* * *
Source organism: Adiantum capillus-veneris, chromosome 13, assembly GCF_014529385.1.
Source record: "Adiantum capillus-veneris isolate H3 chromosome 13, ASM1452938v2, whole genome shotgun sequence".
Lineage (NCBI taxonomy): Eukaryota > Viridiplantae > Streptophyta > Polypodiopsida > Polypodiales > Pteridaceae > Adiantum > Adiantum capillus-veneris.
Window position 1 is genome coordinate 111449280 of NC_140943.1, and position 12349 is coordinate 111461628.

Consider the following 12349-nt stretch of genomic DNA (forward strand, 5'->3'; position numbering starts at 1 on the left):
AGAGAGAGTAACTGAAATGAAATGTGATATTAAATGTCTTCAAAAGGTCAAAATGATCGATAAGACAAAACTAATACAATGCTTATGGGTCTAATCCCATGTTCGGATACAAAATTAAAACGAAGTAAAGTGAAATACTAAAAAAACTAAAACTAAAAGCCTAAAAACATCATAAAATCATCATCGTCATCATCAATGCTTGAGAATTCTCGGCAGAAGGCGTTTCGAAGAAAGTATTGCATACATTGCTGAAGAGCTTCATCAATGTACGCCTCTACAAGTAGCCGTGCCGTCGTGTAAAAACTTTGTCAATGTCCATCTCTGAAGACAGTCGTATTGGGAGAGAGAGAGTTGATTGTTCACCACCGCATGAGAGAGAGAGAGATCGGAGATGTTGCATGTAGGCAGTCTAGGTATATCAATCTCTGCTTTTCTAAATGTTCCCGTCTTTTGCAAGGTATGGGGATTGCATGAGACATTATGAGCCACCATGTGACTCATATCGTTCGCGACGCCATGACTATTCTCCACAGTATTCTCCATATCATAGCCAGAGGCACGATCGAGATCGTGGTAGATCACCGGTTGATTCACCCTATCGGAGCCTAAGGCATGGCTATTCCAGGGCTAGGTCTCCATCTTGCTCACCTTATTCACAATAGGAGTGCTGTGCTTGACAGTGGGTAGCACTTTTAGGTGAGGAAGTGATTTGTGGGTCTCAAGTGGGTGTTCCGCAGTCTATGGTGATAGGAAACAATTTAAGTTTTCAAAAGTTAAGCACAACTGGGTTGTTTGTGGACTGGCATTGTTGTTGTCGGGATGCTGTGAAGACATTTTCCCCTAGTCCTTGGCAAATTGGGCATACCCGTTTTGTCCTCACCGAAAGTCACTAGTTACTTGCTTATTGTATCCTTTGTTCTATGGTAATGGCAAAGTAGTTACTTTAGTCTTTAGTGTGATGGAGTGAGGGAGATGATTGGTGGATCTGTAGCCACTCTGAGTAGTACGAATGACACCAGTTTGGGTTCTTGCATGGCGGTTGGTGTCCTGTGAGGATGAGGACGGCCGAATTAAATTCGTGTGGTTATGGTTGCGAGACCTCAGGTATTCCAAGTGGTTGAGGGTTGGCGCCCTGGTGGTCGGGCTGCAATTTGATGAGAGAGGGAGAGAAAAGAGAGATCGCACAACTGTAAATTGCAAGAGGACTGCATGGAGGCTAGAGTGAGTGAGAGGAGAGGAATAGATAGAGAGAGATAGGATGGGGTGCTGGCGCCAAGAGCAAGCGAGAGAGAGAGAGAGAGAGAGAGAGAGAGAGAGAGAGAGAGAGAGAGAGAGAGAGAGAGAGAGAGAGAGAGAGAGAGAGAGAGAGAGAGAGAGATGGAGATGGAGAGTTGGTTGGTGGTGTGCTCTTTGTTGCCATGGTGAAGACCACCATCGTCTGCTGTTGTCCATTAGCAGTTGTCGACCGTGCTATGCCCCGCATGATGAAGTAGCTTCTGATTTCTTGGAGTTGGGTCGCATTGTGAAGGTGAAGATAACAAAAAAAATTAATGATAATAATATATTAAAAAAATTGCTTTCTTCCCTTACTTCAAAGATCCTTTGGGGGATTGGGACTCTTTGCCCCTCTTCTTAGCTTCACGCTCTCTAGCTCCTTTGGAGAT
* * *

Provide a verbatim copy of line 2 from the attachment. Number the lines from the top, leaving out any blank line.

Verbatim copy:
Source record: "Adiantum capillus-veneris isolate H3 chromosome 13, ASM1452938v2, whole genome shotgun sequence".